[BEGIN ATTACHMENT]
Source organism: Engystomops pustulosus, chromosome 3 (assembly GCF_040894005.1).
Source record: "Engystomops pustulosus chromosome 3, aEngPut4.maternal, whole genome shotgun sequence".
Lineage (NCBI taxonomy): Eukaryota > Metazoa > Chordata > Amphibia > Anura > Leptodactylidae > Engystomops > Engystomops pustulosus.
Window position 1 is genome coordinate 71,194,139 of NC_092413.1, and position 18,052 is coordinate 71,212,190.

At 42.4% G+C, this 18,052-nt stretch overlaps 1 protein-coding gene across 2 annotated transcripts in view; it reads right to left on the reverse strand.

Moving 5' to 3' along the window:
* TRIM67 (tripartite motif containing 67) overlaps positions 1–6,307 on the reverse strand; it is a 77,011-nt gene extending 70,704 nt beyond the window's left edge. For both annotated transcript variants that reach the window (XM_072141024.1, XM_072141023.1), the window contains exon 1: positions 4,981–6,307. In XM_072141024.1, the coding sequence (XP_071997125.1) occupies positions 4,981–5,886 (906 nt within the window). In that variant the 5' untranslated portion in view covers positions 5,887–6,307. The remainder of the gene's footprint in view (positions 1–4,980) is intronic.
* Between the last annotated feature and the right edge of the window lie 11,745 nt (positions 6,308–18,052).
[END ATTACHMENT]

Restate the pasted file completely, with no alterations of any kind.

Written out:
Source organism: Engystomops pustulosus, chromosome 3 (assembly GCF_040894005.1).
Source record: "Engystomops pustulosus chromosome 3, aEngPut4.maternal, whole genome shotgun sequence".
Lineage (NCBI taxonomy): Eukaryota > Metazoa > Chordata > Amphibia > Anura > Leptodactylidae > Engystomops > Engystomops pustulosus.
Window position 1 is genome coordinate 71,194,139 of NC_092413.1, and position 18,052 is coordinate 71,212,190.

At 42.4% G+C, this 18,052-nt stretch overlaps 1 protein-coding gene across 2 annotated transcripts in view; it reads right to left on the reverse strand.

Moving 5' to 3' along the window:
* TRIM67 (tripartite motif containing 67) overlaps positions 1–6,307 on the reverse strand; it is a 77,011-nt gene extending 70,704 nt beyond the window's left edge. For both annotated transcript variants that reach the window (XM_072141024.1, XM_072141023.1), the window contains exon 1: positions 4,981–6,307. In XM_072141024.1, the coding sequence (XP_071997125.1) occupies positions 4,981–5,886 (906 nt within the window). In that variant the 5' untranslated portion in view covers positions 5,887–6,307. The remainder of the gene's footprint in view (positions 1–4,980) is intronic.
* Between the last annotated feature and the right edge of the window lie 11,745 nt (positions 6,308–18,052).